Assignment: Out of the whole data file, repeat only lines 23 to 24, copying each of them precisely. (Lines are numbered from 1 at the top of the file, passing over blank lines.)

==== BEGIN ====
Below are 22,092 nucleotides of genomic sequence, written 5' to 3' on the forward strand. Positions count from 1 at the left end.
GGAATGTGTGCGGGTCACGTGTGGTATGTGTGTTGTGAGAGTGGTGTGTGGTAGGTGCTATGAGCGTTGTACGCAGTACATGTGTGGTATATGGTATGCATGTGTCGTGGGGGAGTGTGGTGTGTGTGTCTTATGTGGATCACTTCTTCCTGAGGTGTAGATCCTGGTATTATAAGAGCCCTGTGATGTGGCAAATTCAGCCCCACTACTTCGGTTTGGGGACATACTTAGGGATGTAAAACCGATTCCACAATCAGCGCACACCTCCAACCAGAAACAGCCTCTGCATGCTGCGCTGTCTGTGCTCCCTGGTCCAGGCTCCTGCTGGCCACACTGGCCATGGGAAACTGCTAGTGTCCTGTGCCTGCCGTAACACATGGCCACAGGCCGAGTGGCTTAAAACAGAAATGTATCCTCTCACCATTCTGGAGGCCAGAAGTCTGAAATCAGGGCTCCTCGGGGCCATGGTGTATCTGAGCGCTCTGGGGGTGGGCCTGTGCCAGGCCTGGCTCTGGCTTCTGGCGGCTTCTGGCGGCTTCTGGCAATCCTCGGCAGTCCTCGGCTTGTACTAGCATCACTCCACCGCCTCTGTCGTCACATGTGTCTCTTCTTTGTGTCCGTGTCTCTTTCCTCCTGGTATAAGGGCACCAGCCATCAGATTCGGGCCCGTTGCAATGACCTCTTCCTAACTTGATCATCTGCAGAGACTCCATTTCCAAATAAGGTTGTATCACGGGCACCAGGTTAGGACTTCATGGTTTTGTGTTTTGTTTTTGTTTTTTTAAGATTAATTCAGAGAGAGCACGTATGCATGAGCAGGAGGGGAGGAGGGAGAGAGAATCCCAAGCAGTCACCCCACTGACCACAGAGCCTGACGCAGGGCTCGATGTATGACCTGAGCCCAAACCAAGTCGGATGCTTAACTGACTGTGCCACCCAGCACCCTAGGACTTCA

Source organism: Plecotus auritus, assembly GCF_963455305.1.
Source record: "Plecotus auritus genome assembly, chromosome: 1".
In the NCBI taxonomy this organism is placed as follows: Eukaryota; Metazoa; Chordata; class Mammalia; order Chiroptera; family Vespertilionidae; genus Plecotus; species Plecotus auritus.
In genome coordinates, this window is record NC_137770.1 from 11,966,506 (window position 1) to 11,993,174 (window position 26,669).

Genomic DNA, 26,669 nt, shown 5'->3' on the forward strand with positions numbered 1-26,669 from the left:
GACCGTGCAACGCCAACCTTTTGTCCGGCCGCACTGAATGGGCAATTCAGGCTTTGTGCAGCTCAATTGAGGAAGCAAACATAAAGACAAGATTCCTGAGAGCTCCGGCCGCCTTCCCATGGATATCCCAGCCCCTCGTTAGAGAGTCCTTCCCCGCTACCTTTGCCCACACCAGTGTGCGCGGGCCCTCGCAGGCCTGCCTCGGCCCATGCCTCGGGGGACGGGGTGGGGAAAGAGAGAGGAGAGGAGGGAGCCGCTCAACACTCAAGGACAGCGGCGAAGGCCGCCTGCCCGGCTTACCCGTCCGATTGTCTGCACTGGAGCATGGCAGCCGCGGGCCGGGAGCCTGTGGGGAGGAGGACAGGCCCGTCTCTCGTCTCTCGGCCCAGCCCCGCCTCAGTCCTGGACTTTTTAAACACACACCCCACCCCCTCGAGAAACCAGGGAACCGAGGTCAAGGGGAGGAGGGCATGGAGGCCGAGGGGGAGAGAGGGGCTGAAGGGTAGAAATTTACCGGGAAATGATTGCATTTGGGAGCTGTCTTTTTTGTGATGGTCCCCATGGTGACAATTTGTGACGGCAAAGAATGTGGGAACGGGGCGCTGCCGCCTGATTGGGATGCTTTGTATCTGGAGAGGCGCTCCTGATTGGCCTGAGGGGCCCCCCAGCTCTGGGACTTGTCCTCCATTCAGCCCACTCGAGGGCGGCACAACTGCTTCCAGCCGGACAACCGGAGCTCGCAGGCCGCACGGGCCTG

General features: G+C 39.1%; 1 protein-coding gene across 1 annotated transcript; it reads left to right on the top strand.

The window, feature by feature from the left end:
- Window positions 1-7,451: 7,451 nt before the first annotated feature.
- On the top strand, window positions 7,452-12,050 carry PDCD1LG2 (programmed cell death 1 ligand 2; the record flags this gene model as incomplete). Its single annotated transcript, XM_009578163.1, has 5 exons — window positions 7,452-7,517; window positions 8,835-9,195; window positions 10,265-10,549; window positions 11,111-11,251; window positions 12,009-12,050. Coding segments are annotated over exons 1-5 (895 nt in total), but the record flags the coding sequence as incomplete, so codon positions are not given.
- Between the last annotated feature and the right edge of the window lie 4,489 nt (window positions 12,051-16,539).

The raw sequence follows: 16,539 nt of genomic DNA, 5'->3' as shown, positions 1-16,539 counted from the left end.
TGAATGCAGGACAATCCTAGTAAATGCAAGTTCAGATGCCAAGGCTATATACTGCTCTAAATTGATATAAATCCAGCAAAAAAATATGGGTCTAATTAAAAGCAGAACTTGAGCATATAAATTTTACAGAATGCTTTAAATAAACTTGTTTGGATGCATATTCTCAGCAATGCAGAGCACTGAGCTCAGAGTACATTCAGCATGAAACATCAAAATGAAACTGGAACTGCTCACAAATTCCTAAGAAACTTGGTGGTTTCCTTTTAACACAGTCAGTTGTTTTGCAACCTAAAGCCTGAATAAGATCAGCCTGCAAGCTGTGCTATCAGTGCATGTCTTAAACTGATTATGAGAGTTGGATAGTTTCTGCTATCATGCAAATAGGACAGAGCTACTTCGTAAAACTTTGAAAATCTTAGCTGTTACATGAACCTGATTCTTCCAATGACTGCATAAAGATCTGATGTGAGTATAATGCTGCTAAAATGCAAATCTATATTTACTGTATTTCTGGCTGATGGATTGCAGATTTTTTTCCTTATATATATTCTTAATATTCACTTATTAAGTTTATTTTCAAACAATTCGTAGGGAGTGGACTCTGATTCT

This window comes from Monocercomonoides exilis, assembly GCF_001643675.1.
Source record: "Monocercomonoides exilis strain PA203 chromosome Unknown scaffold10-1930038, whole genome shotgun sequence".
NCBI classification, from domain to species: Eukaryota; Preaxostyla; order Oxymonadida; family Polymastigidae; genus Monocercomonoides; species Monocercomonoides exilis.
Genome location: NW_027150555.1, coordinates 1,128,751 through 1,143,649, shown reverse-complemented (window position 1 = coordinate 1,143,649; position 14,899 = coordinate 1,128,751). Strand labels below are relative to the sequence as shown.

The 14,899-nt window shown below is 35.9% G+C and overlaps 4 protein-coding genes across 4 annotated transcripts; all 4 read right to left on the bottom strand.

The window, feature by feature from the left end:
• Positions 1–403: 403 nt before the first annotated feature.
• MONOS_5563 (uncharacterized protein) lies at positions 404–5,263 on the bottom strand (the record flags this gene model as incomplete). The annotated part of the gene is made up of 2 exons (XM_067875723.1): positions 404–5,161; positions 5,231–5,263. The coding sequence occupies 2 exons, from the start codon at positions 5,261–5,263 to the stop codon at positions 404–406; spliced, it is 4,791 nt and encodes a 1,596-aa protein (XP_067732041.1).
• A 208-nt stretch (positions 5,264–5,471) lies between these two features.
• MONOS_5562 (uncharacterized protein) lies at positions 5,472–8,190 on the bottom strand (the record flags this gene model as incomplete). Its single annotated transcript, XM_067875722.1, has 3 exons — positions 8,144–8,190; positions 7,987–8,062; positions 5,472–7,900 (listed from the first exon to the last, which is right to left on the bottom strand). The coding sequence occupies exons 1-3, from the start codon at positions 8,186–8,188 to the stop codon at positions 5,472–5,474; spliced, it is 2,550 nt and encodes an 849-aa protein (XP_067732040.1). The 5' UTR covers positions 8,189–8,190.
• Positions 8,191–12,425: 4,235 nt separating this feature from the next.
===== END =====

• MONOS_5563 (uncharacterized protein) lies at positions 404–5,263 on the bottom strand (the record flags this gene model as incomplete). The annotated part of the gene is made up of 2 exons (XM_067875723.1): positions 404–5,161; positions 5,231–5,263. The coding sequence occupies 2 exons, from the start codon at positions 5,261–5,263 to the stop codon at positions 404–406; spliced, it is 4,791 nt and encodes a 1,596-aa protein (XP_067732041.1).
• A 208-nt stretch (positions 5,264–5,471) lies between these two features.